CBC asked Lethbridge Police Service to respond but spokesperson Kristen Harding said the force would not make any comment until the Medicine Hat investigation had concluded.
'Some common sense'
Mount Royal University justice professor Kelly Sundberg said he thought the Medicine Hat investigation was an appropriate decision, and that ASIRT may be too overwhelmed with its existing workload to take this one on.
"I'm looking forward to see that investigation and hearing what comes out," Sundberg said.
He said that having watched the video, it was clear that "some common sense could have been exercised a bit more."
Some people on social media have said police reacted responsibly, given that only weeks ago, a gunman wearing a fake RCMP uniform killed 22 people in Nova Scotia.
That example was like comparing "grapes to watermelons," Sundberg said. He added that the evidence on the scene, from the Star Wars music playing to the restaurant owner telling police the gun was a toy, should have halted the response quickly.
"She was taken down at gunpoint," Sundberg said. "Shotguns and handguns, and there's one officer with a carbine. She did drop the gun right away. She's in a costume."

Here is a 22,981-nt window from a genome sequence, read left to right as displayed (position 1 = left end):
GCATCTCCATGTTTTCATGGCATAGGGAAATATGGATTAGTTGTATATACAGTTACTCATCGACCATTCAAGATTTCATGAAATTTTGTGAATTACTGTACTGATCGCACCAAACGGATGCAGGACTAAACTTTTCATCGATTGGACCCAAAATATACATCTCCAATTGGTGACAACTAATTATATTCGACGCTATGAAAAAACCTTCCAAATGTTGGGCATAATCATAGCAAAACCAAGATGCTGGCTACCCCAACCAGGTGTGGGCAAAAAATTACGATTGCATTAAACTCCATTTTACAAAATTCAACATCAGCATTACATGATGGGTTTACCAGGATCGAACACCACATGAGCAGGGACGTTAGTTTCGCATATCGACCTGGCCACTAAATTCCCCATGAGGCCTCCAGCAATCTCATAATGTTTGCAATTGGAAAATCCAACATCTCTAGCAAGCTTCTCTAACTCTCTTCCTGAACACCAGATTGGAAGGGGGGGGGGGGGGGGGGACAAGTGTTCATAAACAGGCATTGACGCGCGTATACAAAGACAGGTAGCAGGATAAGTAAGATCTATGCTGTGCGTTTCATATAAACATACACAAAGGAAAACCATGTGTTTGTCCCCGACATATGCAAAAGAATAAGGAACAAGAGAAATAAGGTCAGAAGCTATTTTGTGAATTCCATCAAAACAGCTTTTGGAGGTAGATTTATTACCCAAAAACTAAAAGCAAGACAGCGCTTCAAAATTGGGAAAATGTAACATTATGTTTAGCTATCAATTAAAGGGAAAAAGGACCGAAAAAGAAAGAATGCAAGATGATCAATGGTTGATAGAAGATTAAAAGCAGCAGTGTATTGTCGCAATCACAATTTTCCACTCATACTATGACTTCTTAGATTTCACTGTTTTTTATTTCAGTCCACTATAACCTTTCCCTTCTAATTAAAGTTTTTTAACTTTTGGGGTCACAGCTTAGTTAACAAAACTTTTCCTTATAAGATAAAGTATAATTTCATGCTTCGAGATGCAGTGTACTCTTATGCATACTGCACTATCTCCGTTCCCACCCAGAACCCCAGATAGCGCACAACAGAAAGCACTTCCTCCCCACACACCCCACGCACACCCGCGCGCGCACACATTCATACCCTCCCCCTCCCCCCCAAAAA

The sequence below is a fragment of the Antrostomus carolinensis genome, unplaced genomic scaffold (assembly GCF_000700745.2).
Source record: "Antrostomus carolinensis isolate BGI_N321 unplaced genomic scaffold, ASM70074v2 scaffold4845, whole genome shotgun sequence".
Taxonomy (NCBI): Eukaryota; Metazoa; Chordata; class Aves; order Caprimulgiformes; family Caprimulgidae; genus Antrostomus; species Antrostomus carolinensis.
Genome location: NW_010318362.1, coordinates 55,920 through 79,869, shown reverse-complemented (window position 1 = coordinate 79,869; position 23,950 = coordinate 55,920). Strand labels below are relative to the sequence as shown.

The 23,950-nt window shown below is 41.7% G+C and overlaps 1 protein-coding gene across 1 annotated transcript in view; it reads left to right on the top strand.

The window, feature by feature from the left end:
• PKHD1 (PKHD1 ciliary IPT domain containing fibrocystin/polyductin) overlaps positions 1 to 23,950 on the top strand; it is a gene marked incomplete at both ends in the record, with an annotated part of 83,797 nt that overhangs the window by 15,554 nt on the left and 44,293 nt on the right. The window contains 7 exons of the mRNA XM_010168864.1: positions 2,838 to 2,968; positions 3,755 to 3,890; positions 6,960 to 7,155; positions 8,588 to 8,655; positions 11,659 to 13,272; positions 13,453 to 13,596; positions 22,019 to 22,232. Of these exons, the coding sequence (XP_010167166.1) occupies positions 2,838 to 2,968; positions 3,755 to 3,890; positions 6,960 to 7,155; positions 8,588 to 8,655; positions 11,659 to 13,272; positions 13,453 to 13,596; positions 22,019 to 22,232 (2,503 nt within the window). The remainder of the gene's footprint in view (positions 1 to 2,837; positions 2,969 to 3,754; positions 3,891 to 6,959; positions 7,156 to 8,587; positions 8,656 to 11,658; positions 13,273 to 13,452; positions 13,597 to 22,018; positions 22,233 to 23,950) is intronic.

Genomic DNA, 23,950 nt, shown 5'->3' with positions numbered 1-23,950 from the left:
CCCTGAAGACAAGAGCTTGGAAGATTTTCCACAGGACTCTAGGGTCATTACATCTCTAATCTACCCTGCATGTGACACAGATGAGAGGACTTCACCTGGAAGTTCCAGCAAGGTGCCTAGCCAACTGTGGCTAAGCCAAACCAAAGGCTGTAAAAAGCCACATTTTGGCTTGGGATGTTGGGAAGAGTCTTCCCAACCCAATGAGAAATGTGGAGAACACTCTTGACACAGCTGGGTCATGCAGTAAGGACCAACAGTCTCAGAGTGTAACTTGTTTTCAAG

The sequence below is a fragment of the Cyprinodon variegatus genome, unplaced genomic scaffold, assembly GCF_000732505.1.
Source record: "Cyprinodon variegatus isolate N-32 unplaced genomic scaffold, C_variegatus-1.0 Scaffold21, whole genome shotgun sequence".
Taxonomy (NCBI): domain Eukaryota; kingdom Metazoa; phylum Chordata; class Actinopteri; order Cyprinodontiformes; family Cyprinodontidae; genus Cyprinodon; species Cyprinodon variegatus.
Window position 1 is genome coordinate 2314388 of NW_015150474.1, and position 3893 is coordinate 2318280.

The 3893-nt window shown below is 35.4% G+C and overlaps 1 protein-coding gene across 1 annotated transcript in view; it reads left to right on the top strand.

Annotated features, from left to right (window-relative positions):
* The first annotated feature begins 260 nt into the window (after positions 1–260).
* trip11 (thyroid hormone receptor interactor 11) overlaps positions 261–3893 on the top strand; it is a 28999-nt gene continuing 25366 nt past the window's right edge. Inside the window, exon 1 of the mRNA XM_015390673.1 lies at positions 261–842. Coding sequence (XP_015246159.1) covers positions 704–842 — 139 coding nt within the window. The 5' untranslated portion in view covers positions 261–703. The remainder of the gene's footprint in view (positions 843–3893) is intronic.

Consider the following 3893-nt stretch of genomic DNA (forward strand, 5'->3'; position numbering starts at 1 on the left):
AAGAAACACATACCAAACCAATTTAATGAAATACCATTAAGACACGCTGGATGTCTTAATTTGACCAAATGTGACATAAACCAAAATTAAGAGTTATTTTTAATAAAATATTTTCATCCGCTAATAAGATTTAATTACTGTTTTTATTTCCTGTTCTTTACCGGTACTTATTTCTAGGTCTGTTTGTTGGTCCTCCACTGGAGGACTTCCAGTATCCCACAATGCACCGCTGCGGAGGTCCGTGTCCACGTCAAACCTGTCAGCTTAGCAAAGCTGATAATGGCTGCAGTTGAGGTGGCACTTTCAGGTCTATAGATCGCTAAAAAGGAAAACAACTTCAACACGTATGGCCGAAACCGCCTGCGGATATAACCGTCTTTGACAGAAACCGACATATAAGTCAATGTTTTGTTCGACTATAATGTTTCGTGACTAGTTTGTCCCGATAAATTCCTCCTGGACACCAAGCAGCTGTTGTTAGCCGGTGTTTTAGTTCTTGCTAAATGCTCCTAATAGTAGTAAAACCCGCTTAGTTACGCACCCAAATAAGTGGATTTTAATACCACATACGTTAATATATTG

Owner looks at formal complaint, lawsuit
Whalen said he has spoken to multiple law firms about filing a formal complaint under the Police Act and eventually launching a lawsuit. His employee, he said, has struggled to sleep since the takedown, and hasn't been able to work.
"Having guns pointed at you is a traumatic experience, I can imagine," he said. "The emotional side of it and the mental health side of it, it's going to take some time."
Whalen said he is holding off on legal action until the Medicine Hat investigation is complete to allow officials to work unimpeded. He said he intends to ask the force to save all body cam footage and other evidence for the potential complaint he may file.
"These officers are put in a tremendous position of authority and they have to be held accountable for what happened," Whalen said. "And if it means that they did something inappropriate, they have to be held accountable for that as well."
No deadline has been set for the Medicine Hat investigation. Whalen said he is scheduled to be interviewed Monday.